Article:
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Crime in the city



Jason Van Dyke murdered Laquan McDonald more than a year ago, and a lot of people throughout the city of Chicago’s power structure were well aware of that at the time. Those people did everything they could to cover up the facts in the case, and they would have gotten away with it if not for a police dashcam and a few muckraking journalists:

“The real issue here is, this terrible thing happened, how did our governmental institutions respond?” Kalven said. “And from everything we’ve learned, compulsively at every level, from the cops on the scene to the highest levels of government, they responded by circling the wagons and by fabricating a narrative that they knew was completely false.” To him this response is “part of a systemic problem” and preserves “the underlying conditions that allow abuse and shield abuse.”

In April, the Chicago Tribune revealed Van Dyke’s name and his history of civilian complaints—including several brutality complaints, one of which cost the city $500,000 in a civil lawsuit—none of which resulted in any disciplinary action. In May, Carol Marin reported that video from a security camera at a Burger King on the scene had apparently been deleted by police in the hours after the shooting.

“This case shows the operation of the code of silence in the Chicago Police Department,” said Futterman. “From the very start you have officers and detectives conspiring to cover up the story. The question is, why are they not being charged?”

Van Dyke’s history “also shows what happens when the police department consistently chooses not to look at patterns of abuse complaints when investigating misconduct charges,” he adds. This failure “is one of the reasons an officer like Van Dyke has an opportunity to execute a 17-year-old kid.”

Rather than acknowledging the systemic failures, Mayor Rahm Emanuel is now trying to frame the issue as the action of one bad officer, as the Tribune reports. “One individual needs to be held accountable,” he said Monday.

Kalven calls Emanuel’s “reframing” of the narrative “essentially false.” He points out that “everything we know now, the city knew from Day One. They had the officers on the scene. They knew there were witnesses. They had the autopsy, they had the video…. They maintained a false narrative about those events, and they did it for a year, when it could have been corrected almost immediately….They spent a year stonewalling any calls for transparency, any information about the case.”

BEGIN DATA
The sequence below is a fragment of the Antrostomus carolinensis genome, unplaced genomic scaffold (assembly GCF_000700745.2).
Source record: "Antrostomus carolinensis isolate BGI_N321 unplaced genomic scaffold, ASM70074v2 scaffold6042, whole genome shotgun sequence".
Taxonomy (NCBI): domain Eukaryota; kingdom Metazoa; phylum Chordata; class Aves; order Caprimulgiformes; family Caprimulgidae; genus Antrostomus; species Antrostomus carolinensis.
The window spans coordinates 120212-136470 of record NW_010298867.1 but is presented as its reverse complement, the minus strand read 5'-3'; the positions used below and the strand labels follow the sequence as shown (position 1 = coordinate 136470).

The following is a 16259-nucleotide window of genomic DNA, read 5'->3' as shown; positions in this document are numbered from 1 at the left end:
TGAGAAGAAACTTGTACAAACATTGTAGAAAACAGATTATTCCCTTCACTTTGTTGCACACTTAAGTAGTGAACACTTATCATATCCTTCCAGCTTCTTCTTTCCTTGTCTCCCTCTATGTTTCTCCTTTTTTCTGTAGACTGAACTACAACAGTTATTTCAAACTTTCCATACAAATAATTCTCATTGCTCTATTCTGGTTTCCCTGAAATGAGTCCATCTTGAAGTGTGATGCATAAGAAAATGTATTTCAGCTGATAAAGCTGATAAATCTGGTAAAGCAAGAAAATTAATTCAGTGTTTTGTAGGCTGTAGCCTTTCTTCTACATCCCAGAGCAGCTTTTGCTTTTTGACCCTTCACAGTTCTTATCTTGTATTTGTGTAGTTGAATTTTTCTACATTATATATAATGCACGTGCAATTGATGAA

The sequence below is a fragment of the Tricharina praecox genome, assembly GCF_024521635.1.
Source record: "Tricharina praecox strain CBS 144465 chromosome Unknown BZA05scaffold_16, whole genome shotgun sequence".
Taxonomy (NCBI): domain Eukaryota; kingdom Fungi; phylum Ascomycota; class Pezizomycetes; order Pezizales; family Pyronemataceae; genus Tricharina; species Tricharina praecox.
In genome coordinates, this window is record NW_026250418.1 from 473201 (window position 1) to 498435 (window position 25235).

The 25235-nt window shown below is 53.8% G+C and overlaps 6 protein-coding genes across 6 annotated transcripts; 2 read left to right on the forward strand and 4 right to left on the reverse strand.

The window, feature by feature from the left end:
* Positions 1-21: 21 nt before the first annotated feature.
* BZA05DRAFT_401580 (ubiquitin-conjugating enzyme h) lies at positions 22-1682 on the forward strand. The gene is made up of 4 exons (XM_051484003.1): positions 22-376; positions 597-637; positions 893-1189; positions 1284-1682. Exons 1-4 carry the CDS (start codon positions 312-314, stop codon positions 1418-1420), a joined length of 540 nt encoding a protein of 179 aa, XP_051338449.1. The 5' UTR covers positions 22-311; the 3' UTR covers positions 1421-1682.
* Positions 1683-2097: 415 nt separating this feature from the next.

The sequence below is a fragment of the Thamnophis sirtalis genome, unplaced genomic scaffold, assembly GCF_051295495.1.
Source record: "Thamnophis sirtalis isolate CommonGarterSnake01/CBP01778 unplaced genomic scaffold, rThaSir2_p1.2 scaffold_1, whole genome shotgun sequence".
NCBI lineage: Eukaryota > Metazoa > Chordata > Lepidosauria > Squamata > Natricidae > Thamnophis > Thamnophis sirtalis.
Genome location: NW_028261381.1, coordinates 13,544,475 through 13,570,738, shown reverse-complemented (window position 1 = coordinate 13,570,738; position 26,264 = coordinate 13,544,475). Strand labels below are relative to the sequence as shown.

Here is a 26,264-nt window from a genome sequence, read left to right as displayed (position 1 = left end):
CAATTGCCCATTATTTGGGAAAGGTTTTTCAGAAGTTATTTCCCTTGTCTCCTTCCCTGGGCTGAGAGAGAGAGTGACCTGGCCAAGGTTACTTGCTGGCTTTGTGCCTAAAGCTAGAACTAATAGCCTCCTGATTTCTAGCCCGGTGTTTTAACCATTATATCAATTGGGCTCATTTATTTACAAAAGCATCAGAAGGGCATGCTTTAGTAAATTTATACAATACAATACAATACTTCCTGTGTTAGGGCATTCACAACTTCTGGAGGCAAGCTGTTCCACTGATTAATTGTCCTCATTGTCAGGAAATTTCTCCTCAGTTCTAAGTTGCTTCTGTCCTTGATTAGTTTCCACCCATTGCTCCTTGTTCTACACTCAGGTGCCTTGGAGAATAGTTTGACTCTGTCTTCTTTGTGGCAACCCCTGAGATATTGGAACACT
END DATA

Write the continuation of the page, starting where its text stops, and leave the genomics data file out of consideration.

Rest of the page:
Part of the coverup was a five million dollar settlement McDonald’s family reached with the city. The settlement was reached even before any lawsuit was filed, which indicates how eager everyone in the city’s power structure was to make this incident go away without actual the facts of the case ever becoming public.

Rahm Emanuel’s behavior through all this has been particularly dubious. As of two days ago he was claiming he had never seen the video that was the key piece of evidence driving the city’s settlement/coverup of the killing — a claim that is equally disturbing whether one believes him or not.

In any case, Emanuel’s attempt to cover up the city’s cover up by turning a story of systemic legal and political corruption into a banal tale of one trigger-happy cop is just a continuation of an ongoing crime.

. . . per this analysis, police misconduct has cost Chicago more than a half billion dollars over the past decade in settlements, fees, jury verdicts, and associated legal costs.

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